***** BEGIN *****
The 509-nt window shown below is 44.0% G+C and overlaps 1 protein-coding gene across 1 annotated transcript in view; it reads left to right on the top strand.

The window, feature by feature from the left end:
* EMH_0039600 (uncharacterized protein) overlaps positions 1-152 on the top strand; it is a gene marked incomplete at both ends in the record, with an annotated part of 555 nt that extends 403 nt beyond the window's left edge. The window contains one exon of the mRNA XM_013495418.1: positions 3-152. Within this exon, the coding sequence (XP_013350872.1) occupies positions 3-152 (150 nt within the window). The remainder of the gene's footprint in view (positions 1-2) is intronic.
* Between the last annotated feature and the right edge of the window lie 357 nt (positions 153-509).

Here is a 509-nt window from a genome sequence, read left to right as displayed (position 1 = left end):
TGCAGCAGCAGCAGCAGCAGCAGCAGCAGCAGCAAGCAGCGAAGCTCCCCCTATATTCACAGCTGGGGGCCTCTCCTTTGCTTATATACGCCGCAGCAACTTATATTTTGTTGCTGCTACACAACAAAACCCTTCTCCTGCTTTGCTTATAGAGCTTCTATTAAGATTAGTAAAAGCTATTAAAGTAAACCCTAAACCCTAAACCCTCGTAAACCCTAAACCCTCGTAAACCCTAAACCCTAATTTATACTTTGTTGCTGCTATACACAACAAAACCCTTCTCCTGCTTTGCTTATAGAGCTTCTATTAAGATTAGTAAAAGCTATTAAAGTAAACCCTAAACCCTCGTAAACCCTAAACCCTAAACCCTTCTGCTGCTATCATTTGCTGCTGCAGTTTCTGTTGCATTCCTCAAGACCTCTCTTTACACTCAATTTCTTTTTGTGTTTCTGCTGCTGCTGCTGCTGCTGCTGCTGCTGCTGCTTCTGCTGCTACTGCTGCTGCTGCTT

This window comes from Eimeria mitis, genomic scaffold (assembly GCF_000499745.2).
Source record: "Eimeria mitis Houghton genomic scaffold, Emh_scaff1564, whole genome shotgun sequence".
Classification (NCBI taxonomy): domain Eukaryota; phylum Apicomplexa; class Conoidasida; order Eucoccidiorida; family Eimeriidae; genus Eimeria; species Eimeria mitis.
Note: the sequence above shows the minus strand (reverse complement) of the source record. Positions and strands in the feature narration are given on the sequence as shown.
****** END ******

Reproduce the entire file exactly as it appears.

The 509-nt window shown below is 44.0% G+C and overlaps 1 protein-coding gene across 1 annotated transcript in view; it reads left to right on the top strand.

The window, feature by feature from the left end:
* EMH_0039600 (uncharacterized protein) overlaps positions 1-152 on the top strand; it is a gene marked incomplete at both ends in the record, with an annotated part of 555 nt that extends 403 nt beyond the window's left edge. The window contains one exon of the mRNA XM_013495418.1: positions 3-152. Within this exon, the coding sequence (XP_013350872.1) occupies positions 3-152 (150 nt within the window). The remainder of the gene's footprint in view (positions 1-2) is intronic.
* Between the last annotated feature and the right edge of the window lie 357 nt (positions 153-509).

Here is a 509-nt window from a genome sequence, read left to right as displayed (position 1 = left end):
TGCAGCAGCAGCAGCAGCAGCAGCAGCAGCAGCAAGCAGCGAAGCTCCCCCTATATTCACAGCTGGGGGCCTCTCCTTTGCTTATATACGCCGCAGCAACTTATATTTTGTTGCTGCTACACAACAAAACCCTTCTCCTGCTTTGCTTATAGAGCTTCTATTAAGATTAGTAAAAGCTATTAAAGTAAACCCTAAACCCTAAACCCTCGTAAACCCTAAACCCTCGTAAACCCTAAACCCTAATTTATACTTTGTTGCTGCTATACACAACAAAACCCTTCTCCTGCTTTGCTTATAGAGCTTCTATTAAGATTAGTAAAAGCTATTAAAGTAAACCCTAAACCCTCGTAAACCCTAAACCCTAAACCCTTCTGCTGCTATCATTTGCTGCTGCAGTTTCTGTTGCATTCCTCAAGACCTCTCTTTACACTCAATTTCTTTTTGTGTTTCTGCTGCTGCTGCTGCTGCTGCTGCTGCTGCTGCTTCTGCTGCTACTGCTGCTGCTGCTT

This window comes from Eimeria mitis, genomic scaffold (assembly GCF_000499745.2).
Source record: "Eimeria mitis Houghton genomic scaffold, Emh_scaff1564, whole genome shotgun sequence".
Classification (NCBI taxonomy): domain Eukaryota; phylum Apicomplexa; class Conoidasida; order Eucoccidiorida; family Eimeriidae; genus Eimeria; species Eimeria mitis.
Note: the sequence above shows the minus strand (reverse complement) of the source record. Positions and strands in the feature narration are given on the sequence as shown.